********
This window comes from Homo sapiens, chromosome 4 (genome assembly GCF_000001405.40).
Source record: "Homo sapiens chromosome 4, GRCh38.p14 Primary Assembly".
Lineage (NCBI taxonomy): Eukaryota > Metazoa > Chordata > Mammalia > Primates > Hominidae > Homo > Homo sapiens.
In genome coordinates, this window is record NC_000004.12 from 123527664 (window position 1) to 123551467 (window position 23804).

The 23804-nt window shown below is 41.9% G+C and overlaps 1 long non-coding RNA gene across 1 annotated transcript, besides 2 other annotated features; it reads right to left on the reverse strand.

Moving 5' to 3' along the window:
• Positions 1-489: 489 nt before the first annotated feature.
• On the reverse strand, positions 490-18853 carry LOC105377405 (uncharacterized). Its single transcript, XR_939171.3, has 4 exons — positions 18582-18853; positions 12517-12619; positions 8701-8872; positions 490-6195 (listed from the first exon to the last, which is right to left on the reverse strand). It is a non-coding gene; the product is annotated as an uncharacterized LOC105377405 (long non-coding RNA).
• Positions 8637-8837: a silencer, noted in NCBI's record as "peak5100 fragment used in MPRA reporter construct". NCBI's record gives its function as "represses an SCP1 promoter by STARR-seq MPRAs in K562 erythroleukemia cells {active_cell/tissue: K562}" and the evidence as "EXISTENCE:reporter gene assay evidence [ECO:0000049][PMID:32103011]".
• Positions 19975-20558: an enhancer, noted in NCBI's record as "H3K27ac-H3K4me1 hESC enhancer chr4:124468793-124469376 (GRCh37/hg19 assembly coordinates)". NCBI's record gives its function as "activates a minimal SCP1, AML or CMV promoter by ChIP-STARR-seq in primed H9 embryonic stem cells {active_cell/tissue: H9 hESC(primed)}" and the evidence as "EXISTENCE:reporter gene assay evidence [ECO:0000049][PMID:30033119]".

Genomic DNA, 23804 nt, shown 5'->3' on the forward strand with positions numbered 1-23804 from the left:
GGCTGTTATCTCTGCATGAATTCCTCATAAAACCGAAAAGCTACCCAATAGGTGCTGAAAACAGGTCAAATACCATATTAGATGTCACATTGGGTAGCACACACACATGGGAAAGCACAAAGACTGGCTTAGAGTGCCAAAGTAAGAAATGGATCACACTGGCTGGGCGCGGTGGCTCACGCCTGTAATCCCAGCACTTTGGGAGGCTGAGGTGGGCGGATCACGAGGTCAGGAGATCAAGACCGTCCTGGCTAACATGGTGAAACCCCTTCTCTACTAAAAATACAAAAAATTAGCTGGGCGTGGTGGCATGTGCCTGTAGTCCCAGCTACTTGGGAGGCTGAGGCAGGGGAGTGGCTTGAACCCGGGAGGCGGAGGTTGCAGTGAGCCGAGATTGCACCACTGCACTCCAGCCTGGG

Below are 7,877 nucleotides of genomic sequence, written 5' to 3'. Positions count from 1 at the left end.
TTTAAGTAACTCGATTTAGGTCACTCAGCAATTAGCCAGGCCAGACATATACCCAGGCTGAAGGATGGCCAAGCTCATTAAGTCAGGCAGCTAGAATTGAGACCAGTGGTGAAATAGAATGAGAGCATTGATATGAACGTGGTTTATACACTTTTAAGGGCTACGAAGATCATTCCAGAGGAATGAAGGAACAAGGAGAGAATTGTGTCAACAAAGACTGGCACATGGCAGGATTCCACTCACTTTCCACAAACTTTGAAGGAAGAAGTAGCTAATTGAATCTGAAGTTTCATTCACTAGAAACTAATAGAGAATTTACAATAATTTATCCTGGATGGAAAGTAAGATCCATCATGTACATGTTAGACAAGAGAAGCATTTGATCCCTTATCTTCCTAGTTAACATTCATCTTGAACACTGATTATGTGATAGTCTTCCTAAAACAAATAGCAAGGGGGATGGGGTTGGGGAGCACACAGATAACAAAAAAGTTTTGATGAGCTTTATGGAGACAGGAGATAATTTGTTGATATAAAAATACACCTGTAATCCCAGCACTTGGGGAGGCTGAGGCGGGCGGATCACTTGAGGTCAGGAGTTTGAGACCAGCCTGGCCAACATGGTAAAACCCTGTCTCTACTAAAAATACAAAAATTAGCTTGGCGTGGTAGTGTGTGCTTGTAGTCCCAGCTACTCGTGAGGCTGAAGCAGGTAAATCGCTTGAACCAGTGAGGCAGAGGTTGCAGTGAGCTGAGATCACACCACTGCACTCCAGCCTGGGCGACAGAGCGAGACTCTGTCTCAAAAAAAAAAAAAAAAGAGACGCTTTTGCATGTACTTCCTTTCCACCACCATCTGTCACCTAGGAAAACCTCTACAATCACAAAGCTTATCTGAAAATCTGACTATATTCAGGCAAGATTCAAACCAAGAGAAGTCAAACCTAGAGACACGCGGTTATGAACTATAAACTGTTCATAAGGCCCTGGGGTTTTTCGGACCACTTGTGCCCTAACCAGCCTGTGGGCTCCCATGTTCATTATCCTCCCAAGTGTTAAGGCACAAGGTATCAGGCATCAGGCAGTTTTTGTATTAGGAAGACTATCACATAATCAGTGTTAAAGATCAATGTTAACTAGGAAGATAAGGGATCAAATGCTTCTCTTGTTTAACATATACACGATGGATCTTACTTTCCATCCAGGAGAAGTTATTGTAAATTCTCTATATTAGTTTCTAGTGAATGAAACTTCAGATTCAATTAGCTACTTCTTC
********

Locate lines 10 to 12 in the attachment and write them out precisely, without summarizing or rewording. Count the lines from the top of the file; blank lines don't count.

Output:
• Positions 19975-20558: an enhancer, noted in NCBI's record as "H3K27ac-H3K4me1 hESC enhancer chr4:124468793-124469376 (GRCh37/hg19 assembly coordinates)". NCBI's record gives its function as "activates a minimal SCP1, AML or CMV promoter by ChIP-STARR-seq in primed H9 embryonic stem cells {active_cell/tissue: H9 hESC(primed)}" and the evidence as "EXISTENCE:reporter gene assay evidence [ECO:0000049][PMID:30033119]".

Genomic DNA, 23804 nt, shown 5'->3' on the forward strand with positions numbered 1-23804 from the left:
GGCTGTTATCTCTGCATGAATTCCTCATAAAACCGAAAAGCTACCCAATAGGTGCTGAAAACAGGTCAAATACCATATTAGATGTCACATTGGGTAGCACACACACATGGGAAAGCACAAAGACTGGCTTAGAGTGCCAAAGTAAGAAATGGATCACACTGGCTGGGCGCGGTGGCTCACGCCTGTAATCCCAGCACTTTGGGAGGCTGAGGTGGGCGGATCACGAGGTCAGGAGATCAAGACCGTCCTGGCTAACATGGTGAAACCCCTTCTCTACTAAAAATACAAAAAATTAGCTGGGCGTGGTGGCATGTGCCTGTAGTCCCAGCTACTTGGGAGGCTGAGGCAGGGGAGTGGCTTGAACCCGGGAGGCGGAGGTTGCAGTGAGCCGAGATTGCACCACTGCACTCCAGCCTGGG